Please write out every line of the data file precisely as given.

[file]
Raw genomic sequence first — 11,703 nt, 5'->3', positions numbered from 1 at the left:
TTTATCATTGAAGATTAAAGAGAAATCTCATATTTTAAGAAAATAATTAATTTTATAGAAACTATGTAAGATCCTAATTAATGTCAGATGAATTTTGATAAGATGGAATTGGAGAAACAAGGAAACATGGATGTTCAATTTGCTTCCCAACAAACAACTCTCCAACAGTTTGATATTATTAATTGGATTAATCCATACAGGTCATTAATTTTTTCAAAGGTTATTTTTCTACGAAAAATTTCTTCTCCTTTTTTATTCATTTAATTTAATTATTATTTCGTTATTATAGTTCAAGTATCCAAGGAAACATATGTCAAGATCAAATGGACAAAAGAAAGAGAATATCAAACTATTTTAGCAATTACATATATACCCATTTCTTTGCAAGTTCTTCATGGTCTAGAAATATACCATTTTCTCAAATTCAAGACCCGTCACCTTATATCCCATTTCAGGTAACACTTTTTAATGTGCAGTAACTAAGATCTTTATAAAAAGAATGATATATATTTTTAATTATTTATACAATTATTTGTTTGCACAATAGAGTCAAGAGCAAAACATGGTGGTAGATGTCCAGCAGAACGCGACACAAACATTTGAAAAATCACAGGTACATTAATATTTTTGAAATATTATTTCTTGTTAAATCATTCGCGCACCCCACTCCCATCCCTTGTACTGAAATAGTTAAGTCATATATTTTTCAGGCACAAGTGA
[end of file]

Raw genomic sequence first — 11,703 nt, 5'->3', positions numbered from 1 at the left:
TTTATCATTGAAGATTAAAGAGAAATCTCATATTTTAAGAAAATAATTAATTTTATAGAAACTATGTAAGATCCTAATTAATGTCAGATGAATTTTGATAAGATGGAATTGGAGAAACAAGGAAACATGGATGTTCAATTTGCTTCCCAACAAACAACTCTCCAACAGTTTGATATTATTAATTGGATTAATCCATACAGGTCATTAATTTTTTCAAAGGTTATTTTTCTACGAAAAATTTCTTCTCCTTTTTTATTCATTTAATTTAATTATTATTTCGTTATTATAGTTCAAGTATCCAAGGAAACATATGTCAAGATCAAATGGACAAAAGAAAGAGAATATCAAACTATTTTAGCAATTACATATATACCCATTTCTTTGCAAGTTCTTCATGGTCTAGAAATATACCATTTTCTCAAATTCAAGACCCGTCACCTTATATCCCATTTCAGGTAACACTTTTTAATGTGCAGTAACTAAGATCTTTATAAAAAGAATGATATATATTTTTAATTATTTATACAATTATTTGTTTGCACAATAGAGTCAAGAGCAAAACATGGTGGTAGATGTCCAGCAGAACGCGACACAAACATTTGAAAAATCACAGGTACATTAATATTTTTGAAATATTATTTCTTGTTAAATCATTCGCGCACCCCACTCCCATCCCTTGTACTGAAATAGTTAAGTCATATATTTTTCAGGCACAAGTGA